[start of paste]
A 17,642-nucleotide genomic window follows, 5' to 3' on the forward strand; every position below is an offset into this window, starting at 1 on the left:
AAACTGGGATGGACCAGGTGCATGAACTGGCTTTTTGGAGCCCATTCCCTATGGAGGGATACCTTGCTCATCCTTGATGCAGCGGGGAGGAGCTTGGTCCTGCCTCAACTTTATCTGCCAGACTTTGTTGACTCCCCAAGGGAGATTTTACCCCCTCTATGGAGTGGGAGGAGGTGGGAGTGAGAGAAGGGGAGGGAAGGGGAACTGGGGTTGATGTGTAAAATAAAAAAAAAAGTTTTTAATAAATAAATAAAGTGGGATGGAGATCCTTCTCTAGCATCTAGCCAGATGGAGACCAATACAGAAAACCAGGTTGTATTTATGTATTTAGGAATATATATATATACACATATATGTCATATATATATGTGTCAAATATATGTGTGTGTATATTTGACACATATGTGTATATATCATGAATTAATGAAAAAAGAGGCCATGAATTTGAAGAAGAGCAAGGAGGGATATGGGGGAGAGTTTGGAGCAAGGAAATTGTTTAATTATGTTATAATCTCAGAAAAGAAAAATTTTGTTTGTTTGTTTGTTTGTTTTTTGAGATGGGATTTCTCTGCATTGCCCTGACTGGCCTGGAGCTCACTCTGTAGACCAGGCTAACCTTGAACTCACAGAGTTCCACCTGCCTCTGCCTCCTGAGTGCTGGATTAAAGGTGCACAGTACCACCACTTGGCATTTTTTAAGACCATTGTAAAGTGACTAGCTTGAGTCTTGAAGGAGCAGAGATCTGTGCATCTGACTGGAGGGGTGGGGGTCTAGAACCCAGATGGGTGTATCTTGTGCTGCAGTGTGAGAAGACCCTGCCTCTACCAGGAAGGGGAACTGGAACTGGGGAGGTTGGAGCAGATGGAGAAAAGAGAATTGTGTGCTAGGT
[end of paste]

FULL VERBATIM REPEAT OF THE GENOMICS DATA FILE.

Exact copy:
A 17,642-nucleotide genomic window follows, 5' to 3' on the forward strand; every position below is an offset into this window, starting at 1 on the left:
AAACTGGGATGGACCAGGTGCATGAACTGGCTTTTTGGAGCCCATTCCCTATGGAGGGATACCTTGCTCATCCTTGATGCAGCGGGGAGGAGCTTGGTCCTGCCTCAACTTTATCTGCCAGACTTTGTTGACTCCCCAAGGGAGATTTTACCCCCTCTATGGAGTGGGAGGAGGTGGGAGTGAGAGAAGGGGAGGGAAGGGGAACTGGGGTTGATGTGTAAAATAAAAAAAAAAGTTTTTAATAAATAAATAAAGTGGGATGGAGATCCTTCTCTAGCATCTAGCCAGATGGAGACCAATACAGAAAACCAGGTTGTATTTATGTATTTAGGAATATATATATATACACATATATGTCATATATATATGTGTCAAATATATGTGTGTGTATATTTGACACATATGTGTATATATCATGAATTAATGAAAAAAGAGGCCATGAATTTGAAGAAGAGCAAGGAGGGATATGGGGGAGAGTTTGGAGCAAGGAAATTGTTTAATTATGTTATAATCTCAGAAAAGAAAAATTTTGTTTGTTTGTTTGTTTGTTTTTTGAGATGGGATTTCTCTGCATTGCCCTGACTGGCCTGGAGCTCACTCTGTAGACCAGGCTAACCTTGAACTCACAGAGTTCCACCTGCCTCTGCCTCCTGAGTGCTGGATTAAAGGTGCACAGTACCACCACTTGGCATTTTTTAAGACCATTGTAAAGTGACTAGCTTGAGTCTTGAAGGAGCAGAGATCTGTGCATCTGACTGGAGGGGTGGGGGTCTAGAACCCAGATGGGTGTATCTTGTGCTGCAGTGTGAGAAGACCCTGCCTCTACCAGGAAGGGGAACTGGAACTGGGGAGGTTGGAGCAGATGGAGAAAAGAGAATTGTGTGCTAGGT